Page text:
As a person who has spent nearly her entire adult life associated with the restaurant business one way or another, I rarely come across film representations that manage to bring the true essence of the restaurant business to life. That’s why Texas native Joseph Levy’s documentary Spinning Plates was such a pleasant revelation.
Levy’s camera takes a revealing look at the families, histories, and motivations at the heart of three American eateries and artfully captures the desire for nurturing and community connections inherent in the pursuit of cooking for others. The restaurants Levy has chosen are radically different. He’s woven together stories of the elegant performance art and scientific precision of celebrity chef (and cancer survivor) Grant Achatz’s Alinea in Chicago; Balltown, Iowa’s deeply rooted community investment in rebuilding the 150-year old Breitbach’s Country Dining; and the American dream that inspired the immigrant Martinez family to open Cocina de Gabby in Tuscon. It is highly unlikely that the clienteles of any of these three restaurants would overlap, but Levy captures the special magic that would make them recognizable to any true restaurant aficionado. In the film’s dedication, Levy says he’s sure his father would be glad to eat in any of these restaurants. Now that he’s introduced me to them, so would I.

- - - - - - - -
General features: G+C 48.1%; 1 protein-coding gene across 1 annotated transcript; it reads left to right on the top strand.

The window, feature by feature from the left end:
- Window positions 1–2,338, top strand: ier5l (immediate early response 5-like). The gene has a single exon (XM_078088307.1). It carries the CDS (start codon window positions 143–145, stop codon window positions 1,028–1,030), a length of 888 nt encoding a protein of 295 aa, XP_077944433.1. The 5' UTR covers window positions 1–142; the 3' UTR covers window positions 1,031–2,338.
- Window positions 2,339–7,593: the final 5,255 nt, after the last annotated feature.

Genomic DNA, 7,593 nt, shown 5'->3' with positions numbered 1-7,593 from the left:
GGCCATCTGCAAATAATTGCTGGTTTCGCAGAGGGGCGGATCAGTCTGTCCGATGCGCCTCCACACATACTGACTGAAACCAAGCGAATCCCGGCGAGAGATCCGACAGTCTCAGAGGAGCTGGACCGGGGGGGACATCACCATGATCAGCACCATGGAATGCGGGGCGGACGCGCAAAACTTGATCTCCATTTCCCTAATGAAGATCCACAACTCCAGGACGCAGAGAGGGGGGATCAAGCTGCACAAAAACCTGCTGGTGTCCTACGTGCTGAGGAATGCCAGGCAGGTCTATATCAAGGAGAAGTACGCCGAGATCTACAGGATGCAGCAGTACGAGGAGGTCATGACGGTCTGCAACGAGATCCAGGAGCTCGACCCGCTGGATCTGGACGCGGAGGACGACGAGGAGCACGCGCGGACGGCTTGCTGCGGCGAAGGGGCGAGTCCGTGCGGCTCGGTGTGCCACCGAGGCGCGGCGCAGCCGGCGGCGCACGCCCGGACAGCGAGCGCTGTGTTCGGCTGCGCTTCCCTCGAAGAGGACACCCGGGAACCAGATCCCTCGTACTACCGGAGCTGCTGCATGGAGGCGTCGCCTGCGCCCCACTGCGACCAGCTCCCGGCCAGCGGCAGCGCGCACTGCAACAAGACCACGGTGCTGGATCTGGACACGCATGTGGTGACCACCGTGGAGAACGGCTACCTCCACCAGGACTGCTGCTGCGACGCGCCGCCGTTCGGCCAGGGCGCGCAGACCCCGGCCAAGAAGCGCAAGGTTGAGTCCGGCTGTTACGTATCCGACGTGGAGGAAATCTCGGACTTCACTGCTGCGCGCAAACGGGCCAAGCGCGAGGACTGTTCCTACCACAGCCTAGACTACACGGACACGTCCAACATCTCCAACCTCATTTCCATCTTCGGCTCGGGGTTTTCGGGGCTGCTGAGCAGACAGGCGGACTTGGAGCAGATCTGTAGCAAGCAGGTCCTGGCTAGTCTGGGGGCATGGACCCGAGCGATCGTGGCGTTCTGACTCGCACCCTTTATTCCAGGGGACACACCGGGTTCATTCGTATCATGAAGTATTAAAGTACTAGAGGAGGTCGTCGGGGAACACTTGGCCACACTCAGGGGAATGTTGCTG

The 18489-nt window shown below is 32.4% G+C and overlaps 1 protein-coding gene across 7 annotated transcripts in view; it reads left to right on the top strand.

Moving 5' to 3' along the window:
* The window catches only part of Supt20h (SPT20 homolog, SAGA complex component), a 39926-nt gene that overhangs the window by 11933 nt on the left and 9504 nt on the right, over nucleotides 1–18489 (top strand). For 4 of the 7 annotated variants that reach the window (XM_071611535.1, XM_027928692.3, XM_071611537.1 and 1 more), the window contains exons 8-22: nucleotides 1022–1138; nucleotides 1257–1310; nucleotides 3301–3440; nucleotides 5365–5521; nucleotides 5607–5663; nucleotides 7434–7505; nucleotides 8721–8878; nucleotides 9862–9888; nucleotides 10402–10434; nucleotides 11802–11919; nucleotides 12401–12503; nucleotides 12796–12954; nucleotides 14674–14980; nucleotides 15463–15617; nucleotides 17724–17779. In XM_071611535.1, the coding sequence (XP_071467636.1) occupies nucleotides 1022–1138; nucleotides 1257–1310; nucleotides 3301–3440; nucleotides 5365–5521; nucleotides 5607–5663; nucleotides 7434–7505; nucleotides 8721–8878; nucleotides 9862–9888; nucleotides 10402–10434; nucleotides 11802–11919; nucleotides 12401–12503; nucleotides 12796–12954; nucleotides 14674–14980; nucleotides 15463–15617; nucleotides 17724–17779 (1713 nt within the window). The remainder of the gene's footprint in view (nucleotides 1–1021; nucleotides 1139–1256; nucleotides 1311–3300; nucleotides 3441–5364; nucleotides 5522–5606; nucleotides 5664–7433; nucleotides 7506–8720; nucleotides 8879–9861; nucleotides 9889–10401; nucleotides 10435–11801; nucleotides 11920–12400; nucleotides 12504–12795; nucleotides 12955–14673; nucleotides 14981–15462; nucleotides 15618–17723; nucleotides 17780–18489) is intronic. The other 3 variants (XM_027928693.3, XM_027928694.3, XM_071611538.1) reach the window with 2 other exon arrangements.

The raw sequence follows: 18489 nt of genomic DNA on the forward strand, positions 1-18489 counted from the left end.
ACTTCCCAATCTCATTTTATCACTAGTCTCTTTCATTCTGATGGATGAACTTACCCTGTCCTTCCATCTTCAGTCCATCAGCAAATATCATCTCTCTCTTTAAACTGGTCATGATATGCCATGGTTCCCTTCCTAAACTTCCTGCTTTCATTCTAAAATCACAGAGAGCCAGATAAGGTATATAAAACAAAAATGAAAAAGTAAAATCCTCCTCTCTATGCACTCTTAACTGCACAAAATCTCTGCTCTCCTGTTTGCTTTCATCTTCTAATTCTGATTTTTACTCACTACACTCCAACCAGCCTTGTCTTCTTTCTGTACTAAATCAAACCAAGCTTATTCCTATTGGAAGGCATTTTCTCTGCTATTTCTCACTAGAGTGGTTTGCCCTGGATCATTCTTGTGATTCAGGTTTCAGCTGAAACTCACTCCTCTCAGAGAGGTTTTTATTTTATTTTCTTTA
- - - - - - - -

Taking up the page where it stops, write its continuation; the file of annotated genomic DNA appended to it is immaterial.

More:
Spinning Plates screens again on Saturday, Oct. 20, 8:15pm, at the Rollins Theatre.
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